Perchance, had Sister Josepha been in the world, the eyes would have been an incident. But in this home of self-repression and retrospection, it was a life-story. The eyes had gone their way, doubtless forgetting the little sister they pitied; but the little sister?
The days glided into weeks, the weeks into months. Thoughts of escape had come to Sister Josepha, to flee into the world, to merge in the great city where recognition was impossible, and, working her way like the rest of humanity, perchance encounter the eyes again.
It was all planned and ready. She would wait until some morning when the little band of black-robed sisters wended their way to mass at the Cathedral. When it was time to file out the side-door into the courtway, she would linger at prayers, then slip out another door, and unseen glide up Chartres Street to Canal, and once there, mingle in the throng that filled the wide thoroughfare. Beyond this first plan she could think no further.
Penniless, garbed, and shaven though she would be, other difficulties never presented themselves to her. She would rely on the mercies of the world to help her escape from this torturing life of inertia. It seemed easy now that the first step of decision had been taken.
The Saturday night before the final day had come, and she lay feverishly nervous in her narrow little bed, wondering with wide-eyed fear at the morrow. Pale-eyed Sister Dominica and Sister Francesca were whispering together in the dark silence, and Sister Josepha’s ears pricked up as she heard her name.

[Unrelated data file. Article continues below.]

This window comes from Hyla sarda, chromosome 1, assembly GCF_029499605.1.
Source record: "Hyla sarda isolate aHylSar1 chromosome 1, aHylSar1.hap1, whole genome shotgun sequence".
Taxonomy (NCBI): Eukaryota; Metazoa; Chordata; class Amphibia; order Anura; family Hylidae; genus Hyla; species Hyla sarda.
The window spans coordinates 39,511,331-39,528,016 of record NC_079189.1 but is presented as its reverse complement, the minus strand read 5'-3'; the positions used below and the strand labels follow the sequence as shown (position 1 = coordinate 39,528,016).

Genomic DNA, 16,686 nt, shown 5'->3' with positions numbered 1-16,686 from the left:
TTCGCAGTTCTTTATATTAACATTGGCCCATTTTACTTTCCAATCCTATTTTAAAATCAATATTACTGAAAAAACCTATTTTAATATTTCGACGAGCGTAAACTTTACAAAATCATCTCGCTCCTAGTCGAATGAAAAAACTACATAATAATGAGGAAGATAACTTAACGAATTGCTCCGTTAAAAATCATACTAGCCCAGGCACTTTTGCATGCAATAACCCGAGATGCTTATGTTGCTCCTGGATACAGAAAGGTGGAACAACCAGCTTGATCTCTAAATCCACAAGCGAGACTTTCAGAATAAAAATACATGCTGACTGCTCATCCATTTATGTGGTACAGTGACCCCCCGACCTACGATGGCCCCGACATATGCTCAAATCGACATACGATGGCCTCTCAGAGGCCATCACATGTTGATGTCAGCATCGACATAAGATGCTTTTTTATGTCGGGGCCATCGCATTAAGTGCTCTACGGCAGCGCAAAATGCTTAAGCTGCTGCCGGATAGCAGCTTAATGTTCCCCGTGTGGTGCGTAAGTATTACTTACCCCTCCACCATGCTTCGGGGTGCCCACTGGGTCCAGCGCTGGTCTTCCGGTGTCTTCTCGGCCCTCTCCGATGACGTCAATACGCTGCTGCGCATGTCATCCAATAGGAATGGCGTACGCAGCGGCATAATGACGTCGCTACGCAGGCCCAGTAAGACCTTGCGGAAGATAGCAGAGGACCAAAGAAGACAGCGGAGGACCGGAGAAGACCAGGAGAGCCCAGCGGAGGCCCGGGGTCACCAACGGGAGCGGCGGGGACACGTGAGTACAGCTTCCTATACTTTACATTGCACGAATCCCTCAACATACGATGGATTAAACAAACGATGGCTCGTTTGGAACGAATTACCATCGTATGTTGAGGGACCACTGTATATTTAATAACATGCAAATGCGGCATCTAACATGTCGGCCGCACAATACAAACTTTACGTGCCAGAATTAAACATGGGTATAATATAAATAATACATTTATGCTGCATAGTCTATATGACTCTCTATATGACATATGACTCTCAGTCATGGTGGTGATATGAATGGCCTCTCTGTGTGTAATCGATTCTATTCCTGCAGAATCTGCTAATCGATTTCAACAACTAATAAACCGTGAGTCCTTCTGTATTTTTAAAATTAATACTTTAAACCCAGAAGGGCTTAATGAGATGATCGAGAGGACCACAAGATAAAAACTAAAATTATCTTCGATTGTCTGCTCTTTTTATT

“She is not well, poor child,” said Francesca. “I fear the life is too confining.”
“It is best for her,” was the reply. “You know, sister, how hard it would be for her in the world, with no name but Camille, no friends, and her beauty; and then — “
Sister Josepha heard no more, for her heart beating tumultuously in her bosom drowned the rest. Like the rush of the bitter salt tide over a drowning man clinging to a spar, came the complete submerging of her hopes of another life. No name but Camille, that was true; no nationality, for she could never tell from whom or whence she came; no friends, and a beauty that not even an ungainly bonnet and shaven head could hide. In a flash she realised the deception of the life she would lead, and the cruel self-torture of wonder at her own identity. Already, as if in anticipation of the world’s questionings, she was asking herself, “Who am I? What am I?”
The next morning the sisters du Sacre Coeur filed into the Cathedral at High Mass, and bent devout knees at the general confession. “Confiteor Deo omnipotenti,” murmured the priest; and tremblingly one little sister followed the words, “Je confesse a Dieu, tout puissant — que j’ai beaucoup peche par pensees — c’est ma faute — c’est ma faute — c’est ma tres grande faute.”